Album:America - The Goat Song

Wisconsin / Sept. 21, 2012 / by Chris

You don't hear it on the radio, but there's a lot of music out there that is based on systems totally unlike the music we are used to hearing in the US. For example, we have come to expect notes tuned so an octave (the distance between two notes of the same name, or more accurately notes with a 2:1 frequency ratio) is divided into 12 equal parts - basically, the keys you see on a piano. But this is far from the only way to divide notes - in this song, I use just one of them, in which the octave is divided into 24 equal parts.

There are also different ways to organize music. For example, most music on the radio is organized so that it makes sense in terms of chords. But with double the notes, I knew I wasn't going to be able to work in terms of chords, at least not chords as I'm used to. This piece combines a little bit of the organization of the Indonesian Gamelan with Arnold Schoenberg's tonal matrix that he used to create music without a key or tonal structure. I'll leave it to Wikipedia to explain those if you want more information (though it continually shocks me, I know the general populace doesn't find music theory textbooks all that interesting). But I hope you enjoy this foray outside of most people's musical comfort zones.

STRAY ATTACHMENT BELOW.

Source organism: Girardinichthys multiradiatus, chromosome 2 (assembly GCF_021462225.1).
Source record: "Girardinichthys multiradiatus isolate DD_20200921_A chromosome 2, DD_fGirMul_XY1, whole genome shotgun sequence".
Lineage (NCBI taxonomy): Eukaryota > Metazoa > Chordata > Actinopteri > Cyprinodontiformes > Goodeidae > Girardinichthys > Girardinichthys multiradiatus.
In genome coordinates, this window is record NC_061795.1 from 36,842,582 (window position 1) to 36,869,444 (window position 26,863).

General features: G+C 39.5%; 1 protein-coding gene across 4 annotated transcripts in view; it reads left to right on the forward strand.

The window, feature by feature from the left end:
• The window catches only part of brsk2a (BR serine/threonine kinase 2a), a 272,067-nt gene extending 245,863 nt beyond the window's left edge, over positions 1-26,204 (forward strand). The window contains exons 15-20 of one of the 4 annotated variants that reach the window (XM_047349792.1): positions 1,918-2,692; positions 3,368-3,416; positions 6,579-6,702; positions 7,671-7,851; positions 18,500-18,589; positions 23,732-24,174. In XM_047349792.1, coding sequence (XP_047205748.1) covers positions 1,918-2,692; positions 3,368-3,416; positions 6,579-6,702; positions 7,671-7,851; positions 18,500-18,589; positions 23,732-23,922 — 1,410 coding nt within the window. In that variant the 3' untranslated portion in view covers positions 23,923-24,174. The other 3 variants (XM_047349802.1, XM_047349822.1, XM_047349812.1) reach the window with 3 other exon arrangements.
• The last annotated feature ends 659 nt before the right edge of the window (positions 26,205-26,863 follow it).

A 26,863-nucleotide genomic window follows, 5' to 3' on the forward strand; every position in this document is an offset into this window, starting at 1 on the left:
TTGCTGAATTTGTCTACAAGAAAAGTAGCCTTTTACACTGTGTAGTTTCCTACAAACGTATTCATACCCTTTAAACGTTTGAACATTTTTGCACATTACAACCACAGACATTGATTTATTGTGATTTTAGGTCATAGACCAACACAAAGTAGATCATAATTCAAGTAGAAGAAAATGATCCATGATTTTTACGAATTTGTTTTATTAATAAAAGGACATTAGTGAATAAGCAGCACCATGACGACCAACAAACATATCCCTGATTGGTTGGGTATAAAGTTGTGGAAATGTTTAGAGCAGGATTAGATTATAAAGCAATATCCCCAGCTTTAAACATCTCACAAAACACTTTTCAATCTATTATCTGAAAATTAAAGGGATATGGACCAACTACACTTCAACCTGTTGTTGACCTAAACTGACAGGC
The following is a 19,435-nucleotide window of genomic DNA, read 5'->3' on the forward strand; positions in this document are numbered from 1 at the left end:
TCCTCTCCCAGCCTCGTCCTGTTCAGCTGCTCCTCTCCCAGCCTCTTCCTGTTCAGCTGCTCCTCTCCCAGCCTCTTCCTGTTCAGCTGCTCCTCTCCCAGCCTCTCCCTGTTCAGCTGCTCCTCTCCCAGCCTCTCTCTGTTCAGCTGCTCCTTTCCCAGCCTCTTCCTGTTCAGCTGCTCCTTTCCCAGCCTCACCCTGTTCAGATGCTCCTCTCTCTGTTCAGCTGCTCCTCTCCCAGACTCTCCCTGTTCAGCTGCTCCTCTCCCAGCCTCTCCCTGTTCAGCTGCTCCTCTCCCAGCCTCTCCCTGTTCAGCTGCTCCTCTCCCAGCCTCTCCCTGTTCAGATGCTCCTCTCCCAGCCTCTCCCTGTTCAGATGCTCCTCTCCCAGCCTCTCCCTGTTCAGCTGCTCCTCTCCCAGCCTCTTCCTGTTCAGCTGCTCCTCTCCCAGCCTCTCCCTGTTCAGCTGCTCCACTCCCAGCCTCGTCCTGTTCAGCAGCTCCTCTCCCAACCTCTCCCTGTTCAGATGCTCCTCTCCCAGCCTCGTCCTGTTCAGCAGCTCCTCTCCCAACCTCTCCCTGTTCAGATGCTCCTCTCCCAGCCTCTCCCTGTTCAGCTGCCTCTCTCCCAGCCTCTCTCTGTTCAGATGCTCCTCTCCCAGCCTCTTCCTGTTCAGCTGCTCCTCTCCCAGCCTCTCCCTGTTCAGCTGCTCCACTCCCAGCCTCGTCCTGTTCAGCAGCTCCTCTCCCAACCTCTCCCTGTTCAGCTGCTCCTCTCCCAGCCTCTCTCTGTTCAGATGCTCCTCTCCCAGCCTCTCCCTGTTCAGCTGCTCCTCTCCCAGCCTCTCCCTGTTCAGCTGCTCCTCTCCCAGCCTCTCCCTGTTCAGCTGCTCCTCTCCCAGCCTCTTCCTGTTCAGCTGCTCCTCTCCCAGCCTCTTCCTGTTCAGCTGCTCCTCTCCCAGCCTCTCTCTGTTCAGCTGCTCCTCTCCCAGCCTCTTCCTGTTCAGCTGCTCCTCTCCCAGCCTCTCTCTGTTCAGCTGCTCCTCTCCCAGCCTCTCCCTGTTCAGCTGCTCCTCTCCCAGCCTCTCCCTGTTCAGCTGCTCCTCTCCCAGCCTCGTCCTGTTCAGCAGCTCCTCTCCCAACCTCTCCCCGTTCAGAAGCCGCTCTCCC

As for the title - I always struggle naming music like this, and Amy played with two goats while I was writing this. The goats are Peanut and Butter from Freedom Farm, which will be featured in our upcoming story "Heroes on Horseback." They were thoroughly adorable, and I knew they were going to star in this week's Album:America video, so they got the song named after them as well.